Ayatollah Ali-Akbar Hashemi-Rafsanjani, chairman of the Expediency Council and former chairman of the Assembly of Experts, president, speaker of parliament, and deputy commander-in-chief in the Iran-Iraq War, has become increasingly visible in the last several weeks. Earlier this week Rafsanjani was seen entering the first session of the Ninth Majlis side-by-side with political rival President Mahmoud Ahmadinejad, a move some speculated may have been intended for political effect. His speeches and views have also been frequently included in the Iranian media – which often reflects the regime’s thinking. However, his most striking gesture yet may be a speech given on 29 May 2012 at an event entitled “National Gathering: Developments in the Middle East and the Future of the Regional Order”. While officially discussing changes in the regional order following the Arab Spring, Rafsanjani at times appeared to be making veiled criticisms of the current state of affairs in the Islamic Republic.
For example, his speech touched on what he perceived as being some of the principal causes of the Arab Spring, including dictatorship, a lack of political parties, poverty, and weak social security, all of which he suggested could shake the foundations of a regime. His words appeared to be indirectly referring to the situation inside Iran as well.
He also discussed whether the Islamic Republic was a model for the countries of the Arab Spring, a claim raised by many officials in Iran. His comments appeared to be a subtle refutation of such claims:
“If we were successful and acted more correctly than we have, and did not have certain problems, perhaps this revolution [referring to the Islamic Revolution of 1979] would quickly become a model for other countries.”
He said that rather than just calling the popular uprisings in the Arab world the “Islamic Awakening”, the Islamic Republic’s official terminology for these events, it would also be appropriate to call them the “Arab Spring” or “popular revolutions”, once again subtly critiquing the regime in Iran.
Finally, he touched on the information revolution and the impact it had had on the recent uprisings in the region, saying that such possibilities had not existed during the Islamic Revolution of 1979. He commented that because of the Internet and satellites, governments could no longer control the information their people consumed once they gained access to it:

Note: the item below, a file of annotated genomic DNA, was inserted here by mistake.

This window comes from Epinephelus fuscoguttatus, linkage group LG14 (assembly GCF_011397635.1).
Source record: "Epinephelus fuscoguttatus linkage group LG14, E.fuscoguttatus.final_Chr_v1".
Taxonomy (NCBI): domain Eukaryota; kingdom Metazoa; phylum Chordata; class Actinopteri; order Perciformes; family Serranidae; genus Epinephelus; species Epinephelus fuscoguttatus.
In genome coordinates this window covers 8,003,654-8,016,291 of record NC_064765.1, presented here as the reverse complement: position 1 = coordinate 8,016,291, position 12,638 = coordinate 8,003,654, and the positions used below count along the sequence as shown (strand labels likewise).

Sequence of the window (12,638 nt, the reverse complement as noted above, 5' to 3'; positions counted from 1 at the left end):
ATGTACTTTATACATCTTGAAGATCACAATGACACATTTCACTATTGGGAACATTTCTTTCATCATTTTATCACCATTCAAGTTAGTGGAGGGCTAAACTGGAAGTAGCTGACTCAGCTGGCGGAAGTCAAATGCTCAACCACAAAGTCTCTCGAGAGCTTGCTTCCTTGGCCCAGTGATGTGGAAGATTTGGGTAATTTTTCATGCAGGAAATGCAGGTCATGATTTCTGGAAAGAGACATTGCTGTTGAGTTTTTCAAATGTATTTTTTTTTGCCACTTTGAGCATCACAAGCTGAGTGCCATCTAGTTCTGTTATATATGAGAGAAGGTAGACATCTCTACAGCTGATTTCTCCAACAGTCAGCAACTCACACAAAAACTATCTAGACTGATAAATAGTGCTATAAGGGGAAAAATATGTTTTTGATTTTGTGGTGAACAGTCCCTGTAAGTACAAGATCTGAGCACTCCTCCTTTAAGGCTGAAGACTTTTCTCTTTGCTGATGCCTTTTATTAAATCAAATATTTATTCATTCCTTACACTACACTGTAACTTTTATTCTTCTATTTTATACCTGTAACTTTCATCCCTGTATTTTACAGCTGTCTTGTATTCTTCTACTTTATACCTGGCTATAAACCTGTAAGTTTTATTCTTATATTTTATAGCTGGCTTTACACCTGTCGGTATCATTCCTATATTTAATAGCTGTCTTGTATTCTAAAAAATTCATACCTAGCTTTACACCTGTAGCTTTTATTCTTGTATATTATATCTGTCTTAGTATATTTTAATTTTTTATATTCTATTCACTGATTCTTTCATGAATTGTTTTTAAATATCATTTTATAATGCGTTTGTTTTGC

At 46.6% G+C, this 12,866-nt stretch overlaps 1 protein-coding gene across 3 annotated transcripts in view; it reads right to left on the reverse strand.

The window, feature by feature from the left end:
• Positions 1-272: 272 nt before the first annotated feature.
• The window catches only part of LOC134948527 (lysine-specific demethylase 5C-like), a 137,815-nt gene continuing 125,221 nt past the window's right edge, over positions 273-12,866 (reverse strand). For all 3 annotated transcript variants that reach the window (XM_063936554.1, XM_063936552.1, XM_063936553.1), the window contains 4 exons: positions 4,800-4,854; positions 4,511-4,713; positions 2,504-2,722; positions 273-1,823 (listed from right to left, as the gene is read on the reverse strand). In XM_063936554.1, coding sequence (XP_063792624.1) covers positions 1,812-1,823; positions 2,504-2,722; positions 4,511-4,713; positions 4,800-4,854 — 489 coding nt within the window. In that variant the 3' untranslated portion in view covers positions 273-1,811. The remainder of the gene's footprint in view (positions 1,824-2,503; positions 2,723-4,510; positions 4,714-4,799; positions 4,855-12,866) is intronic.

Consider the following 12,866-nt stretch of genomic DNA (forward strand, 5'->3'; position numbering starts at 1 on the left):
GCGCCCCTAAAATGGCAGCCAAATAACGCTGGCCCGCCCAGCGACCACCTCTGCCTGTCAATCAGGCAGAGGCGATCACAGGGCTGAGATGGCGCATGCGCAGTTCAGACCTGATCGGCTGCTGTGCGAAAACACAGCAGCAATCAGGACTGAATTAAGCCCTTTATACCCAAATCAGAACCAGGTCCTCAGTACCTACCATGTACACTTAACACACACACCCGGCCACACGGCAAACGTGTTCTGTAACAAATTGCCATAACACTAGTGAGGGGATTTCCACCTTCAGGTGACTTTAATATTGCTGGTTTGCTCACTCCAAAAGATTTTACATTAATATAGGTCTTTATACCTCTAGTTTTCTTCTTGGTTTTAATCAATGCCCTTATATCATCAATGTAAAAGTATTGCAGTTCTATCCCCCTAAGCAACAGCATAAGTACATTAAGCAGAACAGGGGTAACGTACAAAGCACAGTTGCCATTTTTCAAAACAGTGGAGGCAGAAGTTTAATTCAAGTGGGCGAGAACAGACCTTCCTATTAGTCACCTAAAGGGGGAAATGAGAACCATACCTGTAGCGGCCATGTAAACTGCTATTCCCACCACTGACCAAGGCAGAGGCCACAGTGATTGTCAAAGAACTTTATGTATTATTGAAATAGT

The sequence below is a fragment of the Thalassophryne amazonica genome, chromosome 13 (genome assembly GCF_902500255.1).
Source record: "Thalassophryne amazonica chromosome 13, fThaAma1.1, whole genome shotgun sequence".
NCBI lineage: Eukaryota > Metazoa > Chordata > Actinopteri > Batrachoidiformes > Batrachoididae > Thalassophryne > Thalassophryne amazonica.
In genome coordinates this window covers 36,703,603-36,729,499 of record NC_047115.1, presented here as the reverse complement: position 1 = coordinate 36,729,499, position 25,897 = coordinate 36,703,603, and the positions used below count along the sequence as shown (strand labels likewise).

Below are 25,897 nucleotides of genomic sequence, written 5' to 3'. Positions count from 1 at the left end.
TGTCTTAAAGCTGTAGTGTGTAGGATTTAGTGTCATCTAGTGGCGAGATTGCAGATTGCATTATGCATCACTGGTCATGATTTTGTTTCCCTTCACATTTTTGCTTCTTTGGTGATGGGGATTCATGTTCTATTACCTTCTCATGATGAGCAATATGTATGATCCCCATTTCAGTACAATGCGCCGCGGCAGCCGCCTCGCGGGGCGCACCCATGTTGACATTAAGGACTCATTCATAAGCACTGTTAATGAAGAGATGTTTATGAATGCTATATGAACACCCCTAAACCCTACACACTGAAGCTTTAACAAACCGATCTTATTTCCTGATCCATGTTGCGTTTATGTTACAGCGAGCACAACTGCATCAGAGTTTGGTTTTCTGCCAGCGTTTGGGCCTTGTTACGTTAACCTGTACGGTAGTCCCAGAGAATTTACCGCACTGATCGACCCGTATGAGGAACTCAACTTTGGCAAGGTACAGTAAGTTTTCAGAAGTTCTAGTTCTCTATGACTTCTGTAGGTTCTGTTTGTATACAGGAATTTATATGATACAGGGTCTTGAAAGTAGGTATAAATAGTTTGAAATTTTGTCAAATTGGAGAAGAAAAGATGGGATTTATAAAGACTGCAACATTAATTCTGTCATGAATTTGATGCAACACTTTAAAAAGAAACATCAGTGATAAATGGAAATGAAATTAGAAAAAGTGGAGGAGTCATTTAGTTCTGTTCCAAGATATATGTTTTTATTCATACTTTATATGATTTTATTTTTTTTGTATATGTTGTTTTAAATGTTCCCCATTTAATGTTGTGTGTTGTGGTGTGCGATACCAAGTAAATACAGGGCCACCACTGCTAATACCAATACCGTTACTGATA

“We are witnessing how a single Facebook page that has no cost for people acts like several televisions and radios that can affect millions of people, and one video that is taken via mobile phone spreads around the world. This is a blessing for the world.”
He suggested that although some would not like these new communication tools, if humanity desired to fight “injustice, oppression, cruelty, and tyranny” such tools would be necessary. Praising Facebook is a very bold statement for an elder statesman like Rafsanjani to make given that Facebook, alongside many other social-networking websites, is banned in Iran.
Editor’s note: It is unclear whether Rafsanjani’s recent higher profile in the Iranian media is a sign of his public rehabilitation after being sidelined by hardliners as early as the 2005 presidential election. This, alongside his veiled critique of the current state of affairs in the Islamic Republic, may be a sign that he and his allies are slowly regaining the balance of power in Iran’s factional politics at the expense of hardliners.
Rafsanjani’s possible re-entry into the national spotlight comes at a sensitive time for the Islamic Republic, which is plagued by domestic economic and political woes and punitive economic sanctions and isolation abroad. His re-emergence may be in line with a possible change of direction for the regime that is under consideration if the Moscow round of talks in June are successfully concluded. Success could, under the right circumstances, lead to the resolution of outstanding issues between Iran and United States in the long-run. Rafsanjani is aligned with moderate forces within the regime who favour negotiations over confrontation, the latter being the preferred position of hardliners who have dominated much of foreign policy-making in the Islamic Republic over the last decade.
Such an optimistic scenario is of course at this point mere speculation. The result of talks in Moscow and the balance of power in the Ninth Majlis, among other factors, will likely give us further clues about Rafsanjani’s recent speeches and the regime’s direction.